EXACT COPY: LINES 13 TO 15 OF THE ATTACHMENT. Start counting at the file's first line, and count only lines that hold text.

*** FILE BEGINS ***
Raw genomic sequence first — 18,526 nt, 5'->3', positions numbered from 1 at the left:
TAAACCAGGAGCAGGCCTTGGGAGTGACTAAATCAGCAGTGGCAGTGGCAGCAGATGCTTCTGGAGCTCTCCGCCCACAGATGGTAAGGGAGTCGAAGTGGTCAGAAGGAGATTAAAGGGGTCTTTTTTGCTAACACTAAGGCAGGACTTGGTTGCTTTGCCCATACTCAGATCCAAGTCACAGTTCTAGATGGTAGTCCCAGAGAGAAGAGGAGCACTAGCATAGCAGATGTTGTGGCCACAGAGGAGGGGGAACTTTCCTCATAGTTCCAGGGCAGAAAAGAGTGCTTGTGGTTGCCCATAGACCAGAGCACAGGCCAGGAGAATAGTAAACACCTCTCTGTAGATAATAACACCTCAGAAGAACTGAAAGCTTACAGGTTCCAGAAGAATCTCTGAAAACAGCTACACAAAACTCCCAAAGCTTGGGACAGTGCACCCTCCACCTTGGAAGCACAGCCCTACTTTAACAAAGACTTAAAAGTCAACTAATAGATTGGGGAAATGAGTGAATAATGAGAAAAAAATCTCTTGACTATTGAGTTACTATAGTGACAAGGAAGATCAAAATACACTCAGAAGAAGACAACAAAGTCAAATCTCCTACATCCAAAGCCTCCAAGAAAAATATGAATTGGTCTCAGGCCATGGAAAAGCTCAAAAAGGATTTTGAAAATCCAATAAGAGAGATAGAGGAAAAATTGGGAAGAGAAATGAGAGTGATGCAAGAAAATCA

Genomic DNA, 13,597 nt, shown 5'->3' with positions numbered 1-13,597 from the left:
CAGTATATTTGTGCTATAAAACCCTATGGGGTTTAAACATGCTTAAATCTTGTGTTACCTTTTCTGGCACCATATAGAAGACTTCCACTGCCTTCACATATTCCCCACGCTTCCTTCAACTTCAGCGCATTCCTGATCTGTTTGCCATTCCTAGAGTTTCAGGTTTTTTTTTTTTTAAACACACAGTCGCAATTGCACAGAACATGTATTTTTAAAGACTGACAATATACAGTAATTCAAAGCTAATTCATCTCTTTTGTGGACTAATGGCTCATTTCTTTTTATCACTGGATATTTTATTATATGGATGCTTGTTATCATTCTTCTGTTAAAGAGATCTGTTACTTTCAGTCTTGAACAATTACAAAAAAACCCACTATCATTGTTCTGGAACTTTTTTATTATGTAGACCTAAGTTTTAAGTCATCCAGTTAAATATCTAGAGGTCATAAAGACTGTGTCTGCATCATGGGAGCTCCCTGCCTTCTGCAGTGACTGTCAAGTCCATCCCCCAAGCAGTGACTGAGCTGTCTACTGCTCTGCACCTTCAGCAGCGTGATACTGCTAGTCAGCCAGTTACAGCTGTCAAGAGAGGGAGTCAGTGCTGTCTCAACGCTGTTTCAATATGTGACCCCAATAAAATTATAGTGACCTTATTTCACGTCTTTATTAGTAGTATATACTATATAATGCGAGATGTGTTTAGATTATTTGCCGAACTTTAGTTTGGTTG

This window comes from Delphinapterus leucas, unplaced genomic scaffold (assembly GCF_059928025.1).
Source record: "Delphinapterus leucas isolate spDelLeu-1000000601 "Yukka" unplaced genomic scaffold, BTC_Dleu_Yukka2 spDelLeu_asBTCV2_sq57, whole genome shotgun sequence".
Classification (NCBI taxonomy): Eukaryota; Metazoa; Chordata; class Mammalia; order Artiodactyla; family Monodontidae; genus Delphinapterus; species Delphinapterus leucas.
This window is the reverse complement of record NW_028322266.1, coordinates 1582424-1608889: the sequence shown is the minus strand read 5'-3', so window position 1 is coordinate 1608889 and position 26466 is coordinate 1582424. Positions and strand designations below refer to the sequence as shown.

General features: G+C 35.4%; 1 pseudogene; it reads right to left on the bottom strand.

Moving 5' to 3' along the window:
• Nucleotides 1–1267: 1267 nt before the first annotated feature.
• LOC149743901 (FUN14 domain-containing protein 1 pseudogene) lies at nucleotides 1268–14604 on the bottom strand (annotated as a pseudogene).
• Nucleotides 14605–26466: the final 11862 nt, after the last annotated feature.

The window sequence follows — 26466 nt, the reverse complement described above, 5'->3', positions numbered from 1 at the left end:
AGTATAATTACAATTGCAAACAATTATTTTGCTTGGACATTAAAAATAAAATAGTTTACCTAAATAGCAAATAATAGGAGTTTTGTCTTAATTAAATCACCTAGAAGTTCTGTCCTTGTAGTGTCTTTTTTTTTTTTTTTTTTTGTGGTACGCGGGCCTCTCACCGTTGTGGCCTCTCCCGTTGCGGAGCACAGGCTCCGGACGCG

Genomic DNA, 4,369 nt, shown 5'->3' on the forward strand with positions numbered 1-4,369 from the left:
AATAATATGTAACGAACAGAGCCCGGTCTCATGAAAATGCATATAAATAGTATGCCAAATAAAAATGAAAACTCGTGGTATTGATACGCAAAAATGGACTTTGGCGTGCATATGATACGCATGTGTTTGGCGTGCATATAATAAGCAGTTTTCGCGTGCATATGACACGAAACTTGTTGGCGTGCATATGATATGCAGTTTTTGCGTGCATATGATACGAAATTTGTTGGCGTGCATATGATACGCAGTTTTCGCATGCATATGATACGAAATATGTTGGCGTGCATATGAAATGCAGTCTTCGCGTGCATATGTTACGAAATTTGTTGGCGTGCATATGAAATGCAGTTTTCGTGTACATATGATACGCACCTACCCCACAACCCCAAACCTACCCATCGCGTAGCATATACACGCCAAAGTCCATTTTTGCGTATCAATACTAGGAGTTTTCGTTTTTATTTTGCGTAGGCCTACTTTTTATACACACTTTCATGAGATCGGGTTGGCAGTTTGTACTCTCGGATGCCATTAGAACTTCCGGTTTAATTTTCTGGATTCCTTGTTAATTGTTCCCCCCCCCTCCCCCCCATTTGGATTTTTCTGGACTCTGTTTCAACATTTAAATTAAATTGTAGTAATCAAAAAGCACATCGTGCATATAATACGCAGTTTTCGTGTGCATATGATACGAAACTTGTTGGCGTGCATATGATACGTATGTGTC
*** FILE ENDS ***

• Nucleotides 14605–26466: the final 11862 nt, after the last annotated feature.

The window sequence follows — 26466 nt, the reverse complement described above, 5'->3', positions numbered from 1 at the left end:
AGTATAATTACAATTGCAAACAATTATTTTGCTTGGACATTAAAAATAAAATAGTTTACCTAAATAGCAAATAATAGGAGTTTTGTCTTAATTAAATCACCTAGAAGTTCTGTCCTTGTAGTGTCTTTTTTTTTTTTTTTTTTTGTGGTACGCGGGCCTCTCACCGTTGTGGCCTCTCCCGTTGCGGAGCACAGGCTCCGGACGCG